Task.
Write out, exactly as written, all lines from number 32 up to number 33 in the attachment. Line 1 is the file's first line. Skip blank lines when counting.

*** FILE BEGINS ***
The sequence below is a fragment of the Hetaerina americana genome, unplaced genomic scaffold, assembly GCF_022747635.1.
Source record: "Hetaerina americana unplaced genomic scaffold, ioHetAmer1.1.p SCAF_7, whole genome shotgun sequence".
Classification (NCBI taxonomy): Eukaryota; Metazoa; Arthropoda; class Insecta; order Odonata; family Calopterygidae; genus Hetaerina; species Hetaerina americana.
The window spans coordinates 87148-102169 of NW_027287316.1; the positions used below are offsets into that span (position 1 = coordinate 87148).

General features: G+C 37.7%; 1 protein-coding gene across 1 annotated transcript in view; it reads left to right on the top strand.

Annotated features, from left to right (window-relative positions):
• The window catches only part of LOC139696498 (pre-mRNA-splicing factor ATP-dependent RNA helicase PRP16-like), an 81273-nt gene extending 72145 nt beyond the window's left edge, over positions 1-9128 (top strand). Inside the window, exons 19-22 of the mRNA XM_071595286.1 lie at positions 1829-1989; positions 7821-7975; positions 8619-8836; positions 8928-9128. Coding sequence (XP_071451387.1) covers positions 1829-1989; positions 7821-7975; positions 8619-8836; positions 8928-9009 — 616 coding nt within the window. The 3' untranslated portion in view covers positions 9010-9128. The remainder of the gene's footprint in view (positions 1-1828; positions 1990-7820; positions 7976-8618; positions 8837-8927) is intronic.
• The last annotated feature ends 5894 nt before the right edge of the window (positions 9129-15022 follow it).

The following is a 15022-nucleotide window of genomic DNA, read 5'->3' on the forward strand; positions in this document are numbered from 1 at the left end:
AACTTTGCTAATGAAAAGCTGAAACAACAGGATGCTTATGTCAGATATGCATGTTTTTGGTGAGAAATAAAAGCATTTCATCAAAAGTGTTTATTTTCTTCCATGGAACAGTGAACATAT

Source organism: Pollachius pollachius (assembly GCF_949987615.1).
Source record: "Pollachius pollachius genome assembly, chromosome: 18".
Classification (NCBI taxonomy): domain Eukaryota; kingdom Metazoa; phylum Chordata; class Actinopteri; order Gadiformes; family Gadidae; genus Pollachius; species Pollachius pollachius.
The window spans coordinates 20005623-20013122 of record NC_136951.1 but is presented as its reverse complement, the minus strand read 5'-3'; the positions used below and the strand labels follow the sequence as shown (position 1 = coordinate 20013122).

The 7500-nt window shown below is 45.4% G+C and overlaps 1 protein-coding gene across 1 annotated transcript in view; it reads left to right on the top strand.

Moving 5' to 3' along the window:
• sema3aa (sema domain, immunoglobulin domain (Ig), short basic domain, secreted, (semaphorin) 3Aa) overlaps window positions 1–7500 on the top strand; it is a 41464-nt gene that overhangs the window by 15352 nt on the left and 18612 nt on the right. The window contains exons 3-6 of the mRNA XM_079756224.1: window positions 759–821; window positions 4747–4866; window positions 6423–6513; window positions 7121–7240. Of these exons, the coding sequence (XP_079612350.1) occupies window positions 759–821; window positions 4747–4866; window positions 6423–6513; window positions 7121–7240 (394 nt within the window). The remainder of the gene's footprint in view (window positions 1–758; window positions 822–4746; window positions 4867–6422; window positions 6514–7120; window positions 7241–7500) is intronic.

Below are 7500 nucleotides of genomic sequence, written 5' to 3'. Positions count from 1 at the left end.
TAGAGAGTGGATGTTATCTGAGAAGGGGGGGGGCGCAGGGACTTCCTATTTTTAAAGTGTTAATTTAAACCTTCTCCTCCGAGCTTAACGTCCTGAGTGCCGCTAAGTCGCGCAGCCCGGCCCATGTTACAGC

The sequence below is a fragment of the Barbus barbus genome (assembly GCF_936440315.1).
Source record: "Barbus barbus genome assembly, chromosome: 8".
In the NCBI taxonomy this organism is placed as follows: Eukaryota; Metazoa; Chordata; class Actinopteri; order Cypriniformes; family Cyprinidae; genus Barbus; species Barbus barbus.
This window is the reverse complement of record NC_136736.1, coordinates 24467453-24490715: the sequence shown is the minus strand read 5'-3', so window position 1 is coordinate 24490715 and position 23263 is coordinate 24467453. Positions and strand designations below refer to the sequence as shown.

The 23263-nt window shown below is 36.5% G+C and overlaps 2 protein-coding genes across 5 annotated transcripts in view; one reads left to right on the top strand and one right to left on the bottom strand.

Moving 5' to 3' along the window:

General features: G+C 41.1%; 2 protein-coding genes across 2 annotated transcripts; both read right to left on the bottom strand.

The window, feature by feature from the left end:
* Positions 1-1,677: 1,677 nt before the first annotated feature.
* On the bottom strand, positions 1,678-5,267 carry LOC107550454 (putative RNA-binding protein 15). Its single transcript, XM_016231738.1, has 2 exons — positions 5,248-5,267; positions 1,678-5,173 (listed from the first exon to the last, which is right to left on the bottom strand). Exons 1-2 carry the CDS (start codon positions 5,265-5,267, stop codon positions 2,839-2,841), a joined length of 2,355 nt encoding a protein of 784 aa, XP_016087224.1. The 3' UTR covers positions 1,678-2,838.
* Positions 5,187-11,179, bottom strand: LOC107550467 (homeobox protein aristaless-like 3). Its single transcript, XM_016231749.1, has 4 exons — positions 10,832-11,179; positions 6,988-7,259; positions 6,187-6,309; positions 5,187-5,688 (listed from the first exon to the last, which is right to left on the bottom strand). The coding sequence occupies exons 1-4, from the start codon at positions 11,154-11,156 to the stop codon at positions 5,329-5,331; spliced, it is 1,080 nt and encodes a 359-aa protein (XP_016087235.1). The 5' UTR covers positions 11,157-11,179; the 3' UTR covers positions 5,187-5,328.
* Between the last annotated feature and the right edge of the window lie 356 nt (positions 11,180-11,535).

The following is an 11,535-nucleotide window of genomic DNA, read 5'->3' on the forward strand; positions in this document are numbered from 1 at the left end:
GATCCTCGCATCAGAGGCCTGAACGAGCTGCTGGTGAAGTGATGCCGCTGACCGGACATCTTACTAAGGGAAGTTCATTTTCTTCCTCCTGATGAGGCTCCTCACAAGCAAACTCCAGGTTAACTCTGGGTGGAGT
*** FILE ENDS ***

The following is an 11,535-nucleotide window of genomic DNA, read 5'->3' on the forward strand; positions in this document are numbered from 1 at the left end:
GATCCTCGCATCAGAGGCCTGAACGAGCTGCTGGTGAAGTGATGCCGCTGACCGGACATCTTACTAAGGGAAGTTCATTTTCTTCCTCCTGATGAGGCTCCTCACAAGCAAACTCCAGGTTAACTCTGGGTGGAGT